• Structural transformation has been strongly felt in the region, with employment moving from agriculture mainly into services and only to some extent into industry. Most of the loss in agriculture work was taken up by the increase in employment in the services sector, where 740 million jobs have been gained since 2000. Manufacturing jobs decreased slightly from the peak in the mid-2000s, with more job losses accruing to women than men.

Addressing the causes for concern

According to the report, recent threats of increased trade protectionism are already having an impact on investments in the manufacturing sector, which many workers in the region continue to rely on for their livelihoods and, for women, occasionally their first foray into paid employment.

The report also highlights that demographic trends, in particular the impact of ageing societies, are adding strain to the already-limited social protection systems and call into question future labour productivity gains. Meanwhile, ongoing adjustments to technological developments could prove disruptive to employment flows, especially for workers at the medium-skill level. Additionally, environmental degradation, exhaustion of natural resources and the increasing incidence of climate-related natural disasters add uncertainty to the region’s future growth trajectory.

“Strong records of economic growth in the Asia-Pacific region have benefited some, but too many are left behind,” says Tomoko Nishimoto, ILO Assistant Director General and Regional Director for Asia and the Pacific. “The remaining decent work deficits raise a serious alert on the region’s capacity to achieve the objectives agreed upon within the 2030 Agenda, in particular Goal 8 on inclusive and sustainable growth, employment and decent work for all.”

The report shows that the development pathways taken by most countries in the region have not been sufficient to overcome the decent work deficits. Where labour market governance is weak, decent work deficits continue to prevail, despite the region’s strong economic growth record.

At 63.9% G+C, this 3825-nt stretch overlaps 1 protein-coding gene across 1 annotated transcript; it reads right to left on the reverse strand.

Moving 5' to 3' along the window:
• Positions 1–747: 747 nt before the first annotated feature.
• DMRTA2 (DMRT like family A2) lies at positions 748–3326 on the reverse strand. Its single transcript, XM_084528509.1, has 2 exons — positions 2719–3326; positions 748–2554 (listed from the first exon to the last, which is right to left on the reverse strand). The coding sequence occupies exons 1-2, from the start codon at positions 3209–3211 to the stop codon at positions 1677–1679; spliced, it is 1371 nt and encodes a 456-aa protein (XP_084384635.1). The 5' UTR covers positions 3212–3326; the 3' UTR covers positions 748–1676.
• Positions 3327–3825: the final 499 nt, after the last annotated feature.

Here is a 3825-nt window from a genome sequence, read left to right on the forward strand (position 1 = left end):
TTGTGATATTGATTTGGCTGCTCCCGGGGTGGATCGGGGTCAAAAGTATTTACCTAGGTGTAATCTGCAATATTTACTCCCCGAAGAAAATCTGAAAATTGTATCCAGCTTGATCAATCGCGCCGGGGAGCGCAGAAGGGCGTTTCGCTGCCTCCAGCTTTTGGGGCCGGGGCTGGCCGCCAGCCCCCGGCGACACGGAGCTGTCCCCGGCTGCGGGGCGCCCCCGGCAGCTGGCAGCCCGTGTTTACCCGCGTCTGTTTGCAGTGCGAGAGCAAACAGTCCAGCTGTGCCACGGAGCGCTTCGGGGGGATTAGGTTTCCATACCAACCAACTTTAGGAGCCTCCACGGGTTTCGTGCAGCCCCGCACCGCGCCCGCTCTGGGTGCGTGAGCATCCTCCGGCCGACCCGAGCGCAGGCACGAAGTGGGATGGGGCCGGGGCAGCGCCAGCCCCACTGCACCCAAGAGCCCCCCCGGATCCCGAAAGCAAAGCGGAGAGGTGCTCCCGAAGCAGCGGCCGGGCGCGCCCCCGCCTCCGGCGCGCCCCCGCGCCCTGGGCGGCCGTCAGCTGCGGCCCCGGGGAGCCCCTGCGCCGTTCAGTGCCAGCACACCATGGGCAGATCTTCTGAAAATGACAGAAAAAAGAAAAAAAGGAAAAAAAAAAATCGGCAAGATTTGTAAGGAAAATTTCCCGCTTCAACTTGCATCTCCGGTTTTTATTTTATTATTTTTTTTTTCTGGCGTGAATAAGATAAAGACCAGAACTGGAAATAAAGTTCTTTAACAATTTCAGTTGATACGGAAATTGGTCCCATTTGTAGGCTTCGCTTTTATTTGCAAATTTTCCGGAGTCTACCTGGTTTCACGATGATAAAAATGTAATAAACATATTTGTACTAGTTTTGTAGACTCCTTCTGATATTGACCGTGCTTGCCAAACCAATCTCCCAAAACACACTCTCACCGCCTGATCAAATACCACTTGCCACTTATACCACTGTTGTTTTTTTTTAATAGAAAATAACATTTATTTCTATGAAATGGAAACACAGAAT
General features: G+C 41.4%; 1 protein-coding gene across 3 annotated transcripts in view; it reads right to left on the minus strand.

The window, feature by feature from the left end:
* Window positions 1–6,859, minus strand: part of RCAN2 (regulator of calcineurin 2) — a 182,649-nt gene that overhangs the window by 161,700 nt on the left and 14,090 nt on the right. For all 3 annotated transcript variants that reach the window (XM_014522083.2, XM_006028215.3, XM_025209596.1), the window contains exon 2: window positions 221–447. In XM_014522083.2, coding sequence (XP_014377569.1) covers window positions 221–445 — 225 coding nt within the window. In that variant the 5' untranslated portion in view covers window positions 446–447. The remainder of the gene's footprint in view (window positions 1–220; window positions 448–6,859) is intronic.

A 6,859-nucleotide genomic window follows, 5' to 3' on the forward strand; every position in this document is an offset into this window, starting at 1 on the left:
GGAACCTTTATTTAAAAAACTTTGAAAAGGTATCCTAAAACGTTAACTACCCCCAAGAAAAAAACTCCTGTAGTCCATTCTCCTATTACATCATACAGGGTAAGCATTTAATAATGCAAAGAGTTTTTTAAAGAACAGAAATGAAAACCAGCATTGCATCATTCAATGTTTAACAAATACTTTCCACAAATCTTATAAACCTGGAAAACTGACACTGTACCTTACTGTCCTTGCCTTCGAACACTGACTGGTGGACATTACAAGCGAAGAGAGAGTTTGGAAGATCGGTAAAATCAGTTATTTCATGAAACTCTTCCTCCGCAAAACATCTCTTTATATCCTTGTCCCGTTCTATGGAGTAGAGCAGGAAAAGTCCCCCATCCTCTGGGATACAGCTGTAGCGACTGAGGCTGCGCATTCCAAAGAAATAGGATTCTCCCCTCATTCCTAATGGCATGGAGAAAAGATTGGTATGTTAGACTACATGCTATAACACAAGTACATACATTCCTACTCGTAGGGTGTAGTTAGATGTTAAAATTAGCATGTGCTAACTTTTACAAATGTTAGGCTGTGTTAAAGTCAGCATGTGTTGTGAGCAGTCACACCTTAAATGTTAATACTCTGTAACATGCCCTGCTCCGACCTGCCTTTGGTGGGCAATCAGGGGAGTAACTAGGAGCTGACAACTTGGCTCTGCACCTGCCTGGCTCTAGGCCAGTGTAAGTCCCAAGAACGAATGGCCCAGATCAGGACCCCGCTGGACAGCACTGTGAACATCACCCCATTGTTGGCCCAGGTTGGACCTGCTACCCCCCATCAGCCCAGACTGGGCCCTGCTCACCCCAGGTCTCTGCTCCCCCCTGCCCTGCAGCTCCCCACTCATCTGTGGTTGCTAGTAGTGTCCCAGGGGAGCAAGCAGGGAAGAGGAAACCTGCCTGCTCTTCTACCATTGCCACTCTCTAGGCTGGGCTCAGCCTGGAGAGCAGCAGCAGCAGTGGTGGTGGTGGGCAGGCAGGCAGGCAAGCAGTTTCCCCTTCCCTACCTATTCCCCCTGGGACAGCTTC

A separate report looking at labour market policies in ASEAN countries (see box) reaches similar conclusions that are somewhat linked. The report notes that despite the progress made to expand the scope of labour market policies since the ASEAN Community was formed, there remain significant gaps both the countries’ policy portfolios and capacity to enforce labour market policies. The result is continued weak protection of the region’s most vulnerable workers.

“Most countries in the region are still uncomfortably distant from the decent work-related sustainable development targets. Action needs to be grander, bolder, smarter and faster if countries are to get themselves on track to keep their commitments. All countries stand to benefit from a strengthened focus on decent work as a driving mechanism for inclusive growth,” says ILO Regional Director Tomoko Nishimoto.

Policies for more and better jobs in the context of ASEAN economic integration

In a separate report- Labour Market Inventory ASEAN 2010-15: Labour market policy in an age of increasing economic integration, the ILO Research Department, in cooperation with the OECD Development Centre and the support of the Swiss State Secretariat for Economic Affairs (SECO), analysed policy responses of ASEAN member States to the structural shifts in the economy and labour markets in the region.

The study found that the majority of the 500 policies identified in the ILO Labour Market Inventory II database, were aimed at improving skills development, strengthening workers' rights (including through anti-discrimination rules and occupational safety and health regulations), and expanding the coverage of social protection policies.

Still, the study finds that significant policy gaps remain. In particular, very few policies targeted the rights of those most vulnerable in the labour market, including migrants, minorities and informal workers. There are also still too few policies in ASEAN countries on unemployment benefits, minimum wages and collective bargaining. In many instances, progress made in labour market policies were promoted through ASEAN-level initiatives and declarations, thus demonstrating the decisive role that the ASEAN Community can play in promoting decent work and advancing social justice for all.